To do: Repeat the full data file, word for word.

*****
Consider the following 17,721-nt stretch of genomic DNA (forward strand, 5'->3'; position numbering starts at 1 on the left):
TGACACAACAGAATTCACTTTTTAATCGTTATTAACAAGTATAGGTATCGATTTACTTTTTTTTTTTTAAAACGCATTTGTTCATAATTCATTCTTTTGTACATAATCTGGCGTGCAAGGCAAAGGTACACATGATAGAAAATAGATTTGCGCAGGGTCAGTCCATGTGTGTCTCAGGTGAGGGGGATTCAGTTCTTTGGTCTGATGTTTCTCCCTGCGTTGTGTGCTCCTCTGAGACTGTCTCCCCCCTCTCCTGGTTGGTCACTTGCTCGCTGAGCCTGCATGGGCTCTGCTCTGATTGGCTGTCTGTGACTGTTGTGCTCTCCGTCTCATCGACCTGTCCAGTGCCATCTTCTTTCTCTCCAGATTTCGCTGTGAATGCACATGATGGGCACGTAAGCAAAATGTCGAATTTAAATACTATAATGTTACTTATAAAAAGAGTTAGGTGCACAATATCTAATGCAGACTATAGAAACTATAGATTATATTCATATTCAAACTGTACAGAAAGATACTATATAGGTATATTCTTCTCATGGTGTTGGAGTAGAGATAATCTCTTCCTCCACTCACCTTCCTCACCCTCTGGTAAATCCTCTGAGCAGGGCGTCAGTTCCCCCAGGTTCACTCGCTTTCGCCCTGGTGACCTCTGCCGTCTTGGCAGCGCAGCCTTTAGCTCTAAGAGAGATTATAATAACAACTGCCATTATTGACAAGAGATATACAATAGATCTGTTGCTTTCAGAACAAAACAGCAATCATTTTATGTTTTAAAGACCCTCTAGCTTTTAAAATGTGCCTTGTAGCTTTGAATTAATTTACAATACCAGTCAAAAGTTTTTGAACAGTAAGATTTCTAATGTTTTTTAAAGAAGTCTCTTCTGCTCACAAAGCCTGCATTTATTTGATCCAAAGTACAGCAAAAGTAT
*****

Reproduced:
Consider the following 17,721-nt stretch of genomic DNA (forward strand, 5'->3'; position numbering starts at 1 on the left):
TGACACAACAGAATTCACTTTTTAATCGTTATTAACAAGTATAGGTATCGATTTACTTTTTTTTTTTTAAAACGCATTTGTTCATAATTCATTCTTTTGTACATAATCTGGCGTGCAAGGCAAAGGTACACATGATAGAAAATAGATTTGCGCAGGGTCAGTCCATGTGTGTCTCAGGTGAGGGGGATTCAGTTCTTTGGTCTGATGTTTCTCCCTGCGTTGTGTGCTCCTCTGAGACTGTCTCCCCCCTCTCCTGGTTGGTCACTTGCTCGCTGAGCCTGCATGGGCTCTGCTCTGATTGGCTGTCTGTGACTGTTGTGCTCTCCGTCTCATCGACCTGTCCAGTGCCATCTTCTTTCTCTCCAGATTTCGCTGTGAATGCACATGATGGGCACGTAAGCAAAATGTCGAATTTAAATACTATAATGTTACTTATAAAAAGAGTTAGGTGCACAATATCTAATGCAGACTATAGAAACTATAGATTATATTCATATTCAAACTGTACAGAAAGATACTATATAGGTATATTCTTCTCATGGTGTTGGAGTAGAGATAATCTCTTCCTCCACTCACCTTCCTCACCCTCTGGTAAATCCTCTGAGCAGGGCGTCAGTTCCCCCAGGTTCACTCGCTTTCGCCCTGGTGACCTCTGCCGTCTTGGCAGCGCAGCCTTTAGCTCTAAGAGAGATTATAATAACAACTGCCATTATTGACAAGAGATATACAATAGATCTGTTGCTTTCAGAACAAAACAGCAATCATTTTATGTTTTAAAGACCCTCTAGCTTTTAAAATGTGCCTTGTAGCTTTGAATTAATTTACAATACCAGTCAAAAGTTTTTGAACAGTAAGATTTCTAATGTTTTTTAAAGAAGTCTCTTCTGCTCACAAAGCCTGCATTTATTTGATCCAAAGTACAGCAAAAGTAT